August 10, 2006
HOW TO MAKE FAKE PICTURES WITH MICROSOFT PAINT
At some point in every blogger's life, they are gripped by an urge to post a picture showing one person's head on another person's body.
I assure you, it's quite natural, as proven by the fact that I've felt the urge myself.
Ok... not a good example.
Anyway, you may have thought that in order to satisfy that desire, you'd have to spend a billion dollars to buy a licensed copy of Photoshop and then spend 10,000 hours learning how to use that unwieldy piece of crap program.
Today I'm going to show you how to make a "good enough" picture using the lame-ass Microsoft Paint program that comes with Windows. Now, the finished product won't be the super-slick and nearly seamless sort of image you'd see from Reuters, but it WILL be good enough to serve as a punchline for an amateur blogger's typical rib-pokery.
Let's say, for example, that you wanted to put Matty O'Blackfive's picture on a dollar bill as your way of supporting his impending run for the Presidency.
Here's what you need:
The Google Images search engine
A steady hand
First, find a picture of Matty O'Blackfive. Which is impossible, because he's never posted it and no one knows what he looks like. So you use the next best thing - a picture of the Pillsbury Doughboy. Plug the term into the search engine and find a likely looking image. Here's one:
Download this to you computer to a folder where you'll be able to find it. I like to use my Desktop.
Next, find a picture of a dollar bill using a similar technique. I'll just download one from Bad Example, since I've got hundreds of them.
Open up MS Paint (probably under Start> Programs> Accessories), and use it to open the dollar bill picture.
Now, MS Paint doesn't allow you to open up a second image in the same window without losing the first image, so you need to open up a second instance of it by doing the same thing you did to start it the first time. Now you can open up the Doughboy picture in the second Paint window.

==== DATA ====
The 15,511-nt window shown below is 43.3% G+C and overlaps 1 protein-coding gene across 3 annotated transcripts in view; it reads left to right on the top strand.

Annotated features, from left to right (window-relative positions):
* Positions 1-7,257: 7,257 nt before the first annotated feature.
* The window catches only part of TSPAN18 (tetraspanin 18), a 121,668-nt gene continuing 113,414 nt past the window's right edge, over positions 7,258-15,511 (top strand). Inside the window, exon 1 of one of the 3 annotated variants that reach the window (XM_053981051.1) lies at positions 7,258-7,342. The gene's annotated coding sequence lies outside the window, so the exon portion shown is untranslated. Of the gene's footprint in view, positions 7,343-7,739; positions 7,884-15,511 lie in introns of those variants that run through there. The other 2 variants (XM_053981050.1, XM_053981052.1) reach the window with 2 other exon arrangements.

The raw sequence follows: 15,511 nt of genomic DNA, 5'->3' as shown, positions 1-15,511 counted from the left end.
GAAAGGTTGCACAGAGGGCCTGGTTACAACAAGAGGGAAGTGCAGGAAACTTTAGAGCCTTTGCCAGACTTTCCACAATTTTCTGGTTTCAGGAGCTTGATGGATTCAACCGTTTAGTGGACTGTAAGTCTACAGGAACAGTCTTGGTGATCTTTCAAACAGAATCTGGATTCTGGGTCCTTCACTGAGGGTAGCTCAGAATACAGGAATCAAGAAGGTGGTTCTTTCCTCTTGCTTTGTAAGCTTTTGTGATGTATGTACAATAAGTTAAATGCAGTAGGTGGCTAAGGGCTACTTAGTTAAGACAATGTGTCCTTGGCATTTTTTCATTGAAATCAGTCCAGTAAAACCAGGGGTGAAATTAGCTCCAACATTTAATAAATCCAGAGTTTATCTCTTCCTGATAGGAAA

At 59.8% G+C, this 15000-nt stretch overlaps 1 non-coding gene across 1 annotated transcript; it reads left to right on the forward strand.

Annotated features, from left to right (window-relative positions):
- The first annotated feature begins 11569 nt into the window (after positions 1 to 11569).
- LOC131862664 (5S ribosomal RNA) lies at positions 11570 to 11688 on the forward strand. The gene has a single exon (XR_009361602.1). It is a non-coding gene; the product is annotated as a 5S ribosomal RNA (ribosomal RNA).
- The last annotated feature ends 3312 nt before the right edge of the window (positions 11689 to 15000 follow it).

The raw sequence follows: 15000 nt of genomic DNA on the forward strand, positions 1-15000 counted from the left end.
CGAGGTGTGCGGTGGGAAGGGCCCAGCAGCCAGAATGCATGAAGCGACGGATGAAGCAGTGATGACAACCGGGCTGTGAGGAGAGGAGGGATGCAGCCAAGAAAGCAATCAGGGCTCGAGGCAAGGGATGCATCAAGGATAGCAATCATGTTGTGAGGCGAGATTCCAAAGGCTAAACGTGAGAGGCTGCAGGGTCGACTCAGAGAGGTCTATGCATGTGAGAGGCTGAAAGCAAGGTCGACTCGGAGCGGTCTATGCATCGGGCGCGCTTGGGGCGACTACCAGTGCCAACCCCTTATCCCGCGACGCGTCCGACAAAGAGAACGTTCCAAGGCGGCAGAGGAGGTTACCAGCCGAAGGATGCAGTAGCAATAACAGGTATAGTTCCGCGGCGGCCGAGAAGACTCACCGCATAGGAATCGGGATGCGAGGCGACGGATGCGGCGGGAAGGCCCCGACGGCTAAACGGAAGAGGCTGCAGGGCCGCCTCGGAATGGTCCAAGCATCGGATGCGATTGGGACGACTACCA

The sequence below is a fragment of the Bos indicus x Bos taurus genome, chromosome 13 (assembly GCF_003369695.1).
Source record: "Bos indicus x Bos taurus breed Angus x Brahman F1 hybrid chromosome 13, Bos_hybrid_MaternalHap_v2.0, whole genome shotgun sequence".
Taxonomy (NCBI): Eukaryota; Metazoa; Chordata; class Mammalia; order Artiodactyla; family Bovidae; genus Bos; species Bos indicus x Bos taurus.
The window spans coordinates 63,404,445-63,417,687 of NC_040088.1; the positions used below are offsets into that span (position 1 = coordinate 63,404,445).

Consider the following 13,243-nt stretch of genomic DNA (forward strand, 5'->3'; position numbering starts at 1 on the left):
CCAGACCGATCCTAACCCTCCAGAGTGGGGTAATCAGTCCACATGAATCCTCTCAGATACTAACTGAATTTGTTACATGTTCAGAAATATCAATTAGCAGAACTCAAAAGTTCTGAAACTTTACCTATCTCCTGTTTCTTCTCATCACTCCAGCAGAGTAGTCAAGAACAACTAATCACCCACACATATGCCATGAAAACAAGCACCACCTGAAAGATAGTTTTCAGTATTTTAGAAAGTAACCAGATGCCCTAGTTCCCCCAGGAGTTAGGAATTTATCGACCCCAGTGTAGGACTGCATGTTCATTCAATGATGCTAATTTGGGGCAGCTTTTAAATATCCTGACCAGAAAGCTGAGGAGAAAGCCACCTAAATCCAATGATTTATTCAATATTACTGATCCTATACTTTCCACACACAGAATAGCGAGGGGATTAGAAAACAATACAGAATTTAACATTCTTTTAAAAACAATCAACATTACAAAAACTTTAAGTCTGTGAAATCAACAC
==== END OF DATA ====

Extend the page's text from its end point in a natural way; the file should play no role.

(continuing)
Here's where the "steady hand" comes in. Click the freehand select button in the toolbar (it looks like a 5 pointed star).
Now, starting anywhere on the edge of the Doughboy's head, click and hold your left mouse button and carefully trace the outline of the part of the image that you want to copy. You may want to enlarge the view to 200% first if you're working with a small picture.
Now release the mouse button and panic slightly as the selection outline reverts to a dash-lined square box.
Don't worry. It's a feature, not a bug.
Go to the menu and select Edit>Copy.
Now go to the Paint window that has your dollar bill picture. Select Edit>Paste.
Panic slightly as Paint displays your pasted selection in the middle of a big white box.
Near the bottom of the toolbar are two buttons with geometric shapes on them. Press the lower one.
This should cause the image you pasted to revert to only the part of the image you originally selected.
Now you just drag it over Washington's portrait, then - if necessary - stretch the Doughboy's head using the corners of the selection box until it looks more or less right.
Left-click somewhere outside the selection box to paste the Doughboy head into place, and you're done. Just save it and it's ready to upload into your blog post.
Some words of caution: I've had trouble getting this to work right using .gif format images. If you absolutely MUST use a .gif image, then after you download it, open it with Paint and then save it as a .jpg before you begin working with it.
Also, you might want to do a quick test drive of the image you'll be selecting from in order to get a rough idea of how the finished product will come out BEFORE you spend 10 minutes carefully tracing the outline. Just do a rough tracing first without worrying if you include a few chunks of background. There have been times when I discovered that I needed to find an image that was bigger, smaller, or needed to be from a different angle to make the final result look acceptable.
Finally, don't worry if the image ends up looking a little rough. It doesn't need to be good enough to fool the Secret Service, just good enough to get your point across.
Now go have some fun, you little devil.
And remember to vote Blackfive '08.
NOTE: [If you've found this post useful enough to blog about, send a trackback or e-mail the permalink to me at harvolson-at-gmail.com and I'll add you to my Bad Example Groupies blogroll. See this post for details]